Introducing the Highways Agency Traffic Order Service



Introducing the Highways Agency Traffic Order Service

Authors

B Rush, A Case, PA Consulting Group, UK; R Castleman, P Hillman, Highways Agency, UK

Description

The government is committed to improving management of the strategic road network and in June 2003 an ambitious programme was announced to develop the capabilities of the Highways Agency as operator of the motorway network.

Abstract

Introduction
England?s strategic motorway and trunk road network is a key element of the UK?s transport infrastructure and, with a value of around £62 billion, the country?s single most valuable asset.
Although representing only 2% of Britain?s total road network length, it accounts for one third of traffic volumes and two thirds of road freight volume.
The government is committed to improving management of the strategic road network and in June 2003, following up a commitment in the 10-year transport plan, an ambitious programme was announced to develop the capabilities of the Highways Agency as operator of the motorway network.
Achieving this will require a significant transfer of roles and responsibilities for motorway traffic management from the police forces of England to the Highways Agency.

Establishing a pilot traffic officer service in the West Midlands
In a comprehensive study completed at the end of 2002 the police and Highways Agency identified 31 distinct functions that need to be undertaken to manage effectively the motorway and trunk road network ranging from controlling technology on and beside the road; to patrolling and gathering network intelligence; to central planning and coordination tasks. Of these functions, the Highways Agency identified only one, repairing and maintaining the infrastructure, for which it had primary responsibility.
Police constables and senior officers identified 12 functions that were either core to policing priorities, or were likely to require on-going police involvement in the longer term. This left 19 critical functions, including minor incident management; diversion sign setting; dealing with abandoned and broken down vehicles, which do not contribute to the achievement of police objectives and which, as a consequence, are of diminishing importance to an increasingly target-driven and intelligence-led police service.
An early demonstration of the potential benefits of the change was needed to clarify the impact of the proposed transfer of functions and to optimise the introduction of the new service without disrupting the day-to-day Agency business of maintaining and improving the network infrastructure. This pilot was to take place on a limited section of motorway and provide lessons for the wider national rollout, which was proceeding in parallel.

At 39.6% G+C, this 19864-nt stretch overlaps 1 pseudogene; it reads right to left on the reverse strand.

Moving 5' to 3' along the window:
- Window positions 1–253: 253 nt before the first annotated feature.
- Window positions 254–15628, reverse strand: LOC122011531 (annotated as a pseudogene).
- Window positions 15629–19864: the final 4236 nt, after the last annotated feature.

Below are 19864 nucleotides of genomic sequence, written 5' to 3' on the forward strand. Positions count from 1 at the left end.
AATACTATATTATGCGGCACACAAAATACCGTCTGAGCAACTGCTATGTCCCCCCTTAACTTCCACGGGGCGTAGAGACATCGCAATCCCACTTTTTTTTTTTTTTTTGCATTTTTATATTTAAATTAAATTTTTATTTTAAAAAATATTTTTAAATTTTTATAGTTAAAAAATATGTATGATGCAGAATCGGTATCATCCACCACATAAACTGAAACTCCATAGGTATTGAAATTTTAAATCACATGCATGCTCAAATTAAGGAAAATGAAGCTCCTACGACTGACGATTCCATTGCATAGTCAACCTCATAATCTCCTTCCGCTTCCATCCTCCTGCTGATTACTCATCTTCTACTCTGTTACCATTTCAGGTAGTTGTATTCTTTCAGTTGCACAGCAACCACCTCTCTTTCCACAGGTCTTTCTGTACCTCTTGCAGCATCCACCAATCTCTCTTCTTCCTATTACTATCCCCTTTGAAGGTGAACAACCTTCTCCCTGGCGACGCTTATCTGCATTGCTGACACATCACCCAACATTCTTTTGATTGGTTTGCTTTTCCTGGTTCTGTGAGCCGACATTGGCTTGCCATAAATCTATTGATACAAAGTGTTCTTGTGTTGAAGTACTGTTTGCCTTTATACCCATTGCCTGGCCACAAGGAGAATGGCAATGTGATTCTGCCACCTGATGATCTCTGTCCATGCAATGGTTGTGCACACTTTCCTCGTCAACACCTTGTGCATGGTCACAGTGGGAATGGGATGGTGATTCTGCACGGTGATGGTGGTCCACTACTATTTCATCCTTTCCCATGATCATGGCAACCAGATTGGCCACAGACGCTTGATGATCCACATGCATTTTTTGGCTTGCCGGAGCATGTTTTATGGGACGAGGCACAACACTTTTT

The West Midlands, around Birmingham, was chosen as the location for the pilot because of the density of traffic on motorways in this area, the high levels of congestion, and also because policing this stretch of motorway is the task of a single body ? an established consortium of four police forces - the Central Motorway Police Group (CMPG).
Effective partnership working between the Highways Agency and CMPG enabled the existing police control centre to be used for control of motorway technology and for despatch and control of on-road resources during the pilot; whilst four vehicle outstations were established, within existing highway maintenance compounds, from which traffic officers and their vehicles would be coordinated.
On 26 April 2004, less than 12 months after the programme was announced, the first traffic officers rolled onto the network and, with the full support and assistance of the CMPG, the Highways Agency began to manage emergency telephone calls, control closed circuit television cameras and set motorway signs and signals from the regional control centre.
Assessment of the pilot
Initial results from the pilot service are encouraging. Although traffic officers were operating for the first six months without the same legal powers to control traffic as the police, the number of incidents being managed from the control centre increased by around 25%; greater intelligence was collected about network status, with more hazards being detected by patrol vehicles before they become serious incidents; and there was evidence of a greater police focus on the more serious incidents and toward intelligence-led policing activity.
With new primary legislation now in place to grant traffic officers statutory powers to stop and direct traffic, the managed transfer of responsibility for key functions is underway. Experience from piloting the service in the West Midlands has provided some vital lessons for wider roll out of the service, which is now progressing with a timescale for a national service by early 2006.
As the Highways Agency takes more of a leading role in setting the agenda for integrated incident management it expects to see a reduction in the duration of major incidents and improved management of their impact on congestion. At the same time, road users can expect to benefit from improved access to information both before setting of and en route and, if they are unfortunate enough to be involved in an accident on the network, will appreciate the professionalism and dedication of the Highways Agency traffic officer staff.
With this initiative the Highways Agency has taken a bold step forward toward achieving its aim of safe roads, reliable journeys, informed travellers.

Publisher

Association for European Transport